Key Points Page
- Overhead & Profit1
- Understanding of the Role of the General Contractor2
- Some Examples of Overhead Expenses2
- Majority View: Payment Required if Use is Likely3
- Minority View: Payment Not Required Unless Incurred4
- State Insurance Commissioner Rulings5
- Industry Custom and Practice5
- Why GCO&P Always Should Be Included6
Overhead and Profit: Its Place in a Property Insurance Claim
The inclusion of General Contractor Overhead & Profit in property damage insurance claims is traditional. Numerous courts of law, the Texas and Colorado Departments of Insurance and widely-accepted insurance publications all clearly recognize the need to include these expenses in situations where the policyholder is likely to incur such costs in repairing or replacing their damaged property.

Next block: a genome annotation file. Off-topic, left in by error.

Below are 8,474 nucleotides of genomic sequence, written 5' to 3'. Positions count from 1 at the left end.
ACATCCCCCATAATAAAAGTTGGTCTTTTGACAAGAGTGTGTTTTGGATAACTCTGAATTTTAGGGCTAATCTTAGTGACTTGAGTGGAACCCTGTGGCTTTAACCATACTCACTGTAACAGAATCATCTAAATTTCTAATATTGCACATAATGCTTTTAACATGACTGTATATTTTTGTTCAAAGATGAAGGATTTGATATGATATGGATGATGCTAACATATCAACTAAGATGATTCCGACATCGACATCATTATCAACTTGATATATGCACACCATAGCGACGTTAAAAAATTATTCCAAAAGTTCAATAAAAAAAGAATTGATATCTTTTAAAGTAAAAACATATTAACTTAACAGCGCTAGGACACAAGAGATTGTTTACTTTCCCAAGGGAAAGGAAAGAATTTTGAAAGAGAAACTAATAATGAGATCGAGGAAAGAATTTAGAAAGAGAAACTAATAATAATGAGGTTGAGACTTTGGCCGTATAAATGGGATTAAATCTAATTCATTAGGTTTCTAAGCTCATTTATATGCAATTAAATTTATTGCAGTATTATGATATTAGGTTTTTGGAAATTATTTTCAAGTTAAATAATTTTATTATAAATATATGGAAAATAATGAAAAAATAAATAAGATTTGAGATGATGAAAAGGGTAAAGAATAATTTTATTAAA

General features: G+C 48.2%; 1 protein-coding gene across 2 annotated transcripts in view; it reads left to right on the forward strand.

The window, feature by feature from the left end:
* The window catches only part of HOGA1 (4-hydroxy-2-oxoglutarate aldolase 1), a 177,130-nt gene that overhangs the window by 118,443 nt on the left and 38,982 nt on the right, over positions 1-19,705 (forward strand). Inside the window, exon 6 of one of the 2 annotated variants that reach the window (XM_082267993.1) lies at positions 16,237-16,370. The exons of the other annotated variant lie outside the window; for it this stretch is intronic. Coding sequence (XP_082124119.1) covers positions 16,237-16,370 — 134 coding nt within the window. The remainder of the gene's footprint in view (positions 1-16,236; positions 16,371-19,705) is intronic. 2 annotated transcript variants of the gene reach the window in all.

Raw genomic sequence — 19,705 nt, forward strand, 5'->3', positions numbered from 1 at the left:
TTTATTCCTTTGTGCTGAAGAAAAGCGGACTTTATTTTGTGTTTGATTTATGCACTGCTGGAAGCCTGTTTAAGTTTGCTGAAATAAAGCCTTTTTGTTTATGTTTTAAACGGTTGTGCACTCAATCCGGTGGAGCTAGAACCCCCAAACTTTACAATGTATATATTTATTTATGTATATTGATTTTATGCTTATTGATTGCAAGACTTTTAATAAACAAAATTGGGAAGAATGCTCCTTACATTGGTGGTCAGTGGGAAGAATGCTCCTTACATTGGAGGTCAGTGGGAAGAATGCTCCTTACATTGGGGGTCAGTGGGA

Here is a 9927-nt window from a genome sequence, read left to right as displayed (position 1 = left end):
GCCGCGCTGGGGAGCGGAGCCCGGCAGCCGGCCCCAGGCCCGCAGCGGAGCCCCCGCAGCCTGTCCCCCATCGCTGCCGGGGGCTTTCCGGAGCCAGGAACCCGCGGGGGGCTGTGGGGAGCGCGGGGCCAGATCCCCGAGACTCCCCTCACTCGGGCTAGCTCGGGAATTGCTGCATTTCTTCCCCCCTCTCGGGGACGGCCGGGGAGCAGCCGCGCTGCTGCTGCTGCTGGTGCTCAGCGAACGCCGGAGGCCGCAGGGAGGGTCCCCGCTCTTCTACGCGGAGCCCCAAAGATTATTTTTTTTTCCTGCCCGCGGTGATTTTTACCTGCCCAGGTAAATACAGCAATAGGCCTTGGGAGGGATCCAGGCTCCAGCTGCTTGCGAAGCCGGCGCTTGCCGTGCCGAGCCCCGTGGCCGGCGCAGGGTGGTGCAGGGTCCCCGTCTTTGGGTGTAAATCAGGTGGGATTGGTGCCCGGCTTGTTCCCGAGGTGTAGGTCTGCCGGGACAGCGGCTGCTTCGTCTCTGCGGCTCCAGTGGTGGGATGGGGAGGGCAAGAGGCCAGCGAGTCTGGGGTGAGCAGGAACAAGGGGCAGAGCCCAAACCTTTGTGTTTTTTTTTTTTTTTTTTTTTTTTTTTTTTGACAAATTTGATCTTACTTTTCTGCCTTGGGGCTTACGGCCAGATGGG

Every general contractor is entitled to a profit, which is defined as the difference between the cost of goods and the price for which they are sold. Overhead & profit is expressed as a percentage of the total construction cost.